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Halloysite Nanotubes: Interfacial Properties and Applications in Cultural Heritage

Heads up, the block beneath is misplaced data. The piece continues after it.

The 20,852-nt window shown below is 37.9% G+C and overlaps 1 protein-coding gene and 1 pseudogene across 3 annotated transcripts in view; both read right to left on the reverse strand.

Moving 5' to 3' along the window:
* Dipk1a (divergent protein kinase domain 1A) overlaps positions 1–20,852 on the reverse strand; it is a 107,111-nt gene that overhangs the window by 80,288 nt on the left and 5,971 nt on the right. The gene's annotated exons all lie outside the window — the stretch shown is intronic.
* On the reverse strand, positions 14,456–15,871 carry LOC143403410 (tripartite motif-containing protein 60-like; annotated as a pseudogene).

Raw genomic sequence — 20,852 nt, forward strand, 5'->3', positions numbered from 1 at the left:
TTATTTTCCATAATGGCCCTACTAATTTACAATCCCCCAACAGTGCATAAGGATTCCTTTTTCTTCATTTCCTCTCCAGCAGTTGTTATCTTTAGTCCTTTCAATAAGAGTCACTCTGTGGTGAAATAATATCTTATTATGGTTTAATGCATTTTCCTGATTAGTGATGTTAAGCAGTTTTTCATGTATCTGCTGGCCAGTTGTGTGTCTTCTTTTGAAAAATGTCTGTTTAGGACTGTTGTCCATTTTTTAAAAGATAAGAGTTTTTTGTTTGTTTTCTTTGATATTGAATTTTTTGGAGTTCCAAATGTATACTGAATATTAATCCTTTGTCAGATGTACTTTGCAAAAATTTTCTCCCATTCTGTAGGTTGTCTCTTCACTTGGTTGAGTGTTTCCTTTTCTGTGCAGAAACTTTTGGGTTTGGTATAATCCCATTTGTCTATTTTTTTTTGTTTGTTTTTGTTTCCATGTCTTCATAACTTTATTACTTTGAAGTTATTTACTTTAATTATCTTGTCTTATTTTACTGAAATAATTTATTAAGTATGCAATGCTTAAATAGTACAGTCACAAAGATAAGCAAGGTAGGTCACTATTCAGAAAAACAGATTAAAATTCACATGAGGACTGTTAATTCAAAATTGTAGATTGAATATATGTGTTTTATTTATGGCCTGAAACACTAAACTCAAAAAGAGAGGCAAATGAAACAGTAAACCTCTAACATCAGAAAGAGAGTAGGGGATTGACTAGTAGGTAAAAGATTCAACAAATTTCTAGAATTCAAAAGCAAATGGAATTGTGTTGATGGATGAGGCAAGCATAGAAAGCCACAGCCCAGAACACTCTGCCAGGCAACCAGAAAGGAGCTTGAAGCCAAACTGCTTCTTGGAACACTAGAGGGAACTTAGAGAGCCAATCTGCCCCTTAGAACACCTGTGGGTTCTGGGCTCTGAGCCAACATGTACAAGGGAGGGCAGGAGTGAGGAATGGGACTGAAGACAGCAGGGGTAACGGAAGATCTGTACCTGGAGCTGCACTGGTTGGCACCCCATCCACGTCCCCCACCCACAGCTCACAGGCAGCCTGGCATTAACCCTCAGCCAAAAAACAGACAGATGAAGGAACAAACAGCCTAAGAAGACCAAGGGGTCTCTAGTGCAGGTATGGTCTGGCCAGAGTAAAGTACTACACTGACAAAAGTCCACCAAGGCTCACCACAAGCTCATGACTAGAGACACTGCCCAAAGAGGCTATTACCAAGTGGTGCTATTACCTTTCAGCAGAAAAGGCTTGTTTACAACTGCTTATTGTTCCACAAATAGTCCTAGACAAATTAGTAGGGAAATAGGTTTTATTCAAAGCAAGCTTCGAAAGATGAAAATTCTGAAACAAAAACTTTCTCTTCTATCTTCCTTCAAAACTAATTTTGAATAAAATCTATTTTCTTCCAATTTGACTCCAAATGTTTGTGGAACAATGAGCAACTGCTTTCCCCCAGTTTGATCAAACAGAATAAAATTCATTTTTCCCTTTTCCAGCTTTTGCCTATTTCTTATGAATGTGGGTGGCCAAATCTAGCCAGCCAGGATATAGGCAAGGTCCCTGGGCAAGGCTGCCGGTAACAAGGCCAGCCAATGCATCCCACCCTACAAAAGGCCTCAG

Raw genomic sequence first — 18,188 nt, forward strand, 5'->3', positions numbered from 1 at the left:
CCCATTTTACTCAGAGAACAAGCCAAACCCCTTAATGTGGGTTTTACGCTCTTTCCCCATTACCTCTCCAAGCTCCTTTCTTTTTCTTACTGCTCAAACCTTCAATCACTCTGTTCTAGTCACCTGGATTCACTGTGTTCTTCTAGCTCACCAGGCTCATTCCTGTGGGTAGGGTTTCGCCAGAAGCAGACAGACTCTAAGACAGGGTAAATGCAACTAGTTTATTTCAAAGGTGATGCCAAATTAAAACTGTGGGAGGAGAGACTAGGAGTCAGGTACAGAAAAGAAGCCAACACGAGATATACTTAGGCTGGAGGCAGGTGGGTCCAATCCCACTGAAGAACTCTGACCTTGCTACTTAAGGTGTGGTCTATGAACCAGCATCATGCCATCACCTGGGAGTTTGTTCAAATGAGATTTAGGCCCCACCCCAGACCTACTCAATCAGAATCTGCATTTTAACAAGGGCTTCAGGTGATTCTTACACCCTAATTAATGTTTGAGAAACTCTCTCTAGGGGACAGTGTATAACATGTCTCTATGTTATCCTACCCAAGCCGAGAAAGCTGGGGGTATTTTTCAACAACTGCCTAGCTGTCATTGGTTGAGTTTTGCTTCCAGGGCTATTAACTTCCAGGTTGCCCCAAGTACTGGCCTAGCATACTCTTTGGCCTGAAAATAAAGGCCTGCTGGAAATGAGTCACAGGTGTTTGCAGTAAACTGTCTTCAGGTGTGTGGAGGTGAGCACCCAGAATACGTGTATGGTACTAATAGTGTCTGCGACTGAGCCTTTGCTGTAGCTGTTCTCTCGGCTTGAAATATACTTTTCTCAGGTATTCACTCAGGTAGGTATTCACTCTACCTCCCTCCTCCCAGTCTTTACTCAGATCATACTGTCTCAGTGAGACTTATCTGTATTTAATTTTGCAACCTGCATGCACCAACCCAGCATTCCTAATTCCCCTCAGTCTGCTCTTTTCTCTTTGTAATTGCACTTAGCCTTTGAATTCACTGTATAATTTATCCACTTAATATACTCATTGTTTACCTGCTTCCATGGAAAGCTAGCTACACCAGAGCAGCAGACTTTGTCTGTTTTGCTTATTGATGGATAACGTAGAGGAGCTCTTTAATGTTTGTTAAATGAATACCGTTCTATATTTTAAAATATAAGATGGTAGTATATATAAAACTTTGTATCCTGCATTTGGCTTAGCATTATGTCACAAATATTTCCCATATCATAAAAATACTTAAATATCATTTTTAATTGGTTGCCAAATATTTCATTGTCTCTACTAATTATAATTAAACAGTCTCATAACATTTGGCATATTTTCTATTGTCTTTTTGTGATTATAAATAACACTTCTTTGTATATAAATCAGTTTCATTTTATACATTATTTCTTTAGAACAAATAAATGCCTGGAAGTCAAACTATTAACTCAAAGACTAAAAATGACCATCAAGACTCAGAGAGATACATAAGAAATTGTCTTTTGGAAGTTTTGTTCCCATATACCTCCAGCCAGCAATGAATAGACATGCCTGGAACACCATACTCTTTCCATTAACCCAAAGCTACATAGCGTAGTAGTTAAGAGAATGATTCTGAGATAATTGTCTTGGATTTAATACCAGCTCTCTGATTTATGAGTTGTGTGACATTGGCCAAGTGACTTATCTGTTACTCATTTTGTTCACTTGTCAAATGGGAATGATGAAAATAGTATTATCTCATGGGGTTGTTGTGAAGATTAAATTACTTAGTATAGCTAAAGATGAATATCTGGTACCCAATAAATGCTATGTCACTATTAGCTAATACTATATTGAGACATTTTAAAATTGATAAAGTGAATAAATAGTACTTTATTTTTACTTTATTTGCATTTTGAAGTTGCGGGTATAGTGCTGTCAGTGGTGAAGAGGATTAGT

The peculiar surfaces of halloysite nanotubes and their biocompatibility are attracting the interest of researchers based on the wide range of attainable applications. The large aspect ratio of this nanotubular material ensures promising properties as a reinforcing agent in polymeric matrixes, such as cellulose and its derivatives, that entail strengthening due to, for instance, aging-induced degradation. The halloysite cavity has a suitable size for hosting a large variety of active species such as deacidifying (calcium hydroxide) and flame retardant agents (fluorinated surfactants) for a controlled and sustained release relevant to the conservation of cultural heritage. Additionally, anionic surfactants can be selectively adsorbed at the inner surface generating inorganic micelles able to solubilize hydrophobic species in a controlled cleaning protocol. We briefly discuss how the natural halloysite nanotubes can be supportive in various conservation processes of cultural heritage and present an outlook for future perspectives.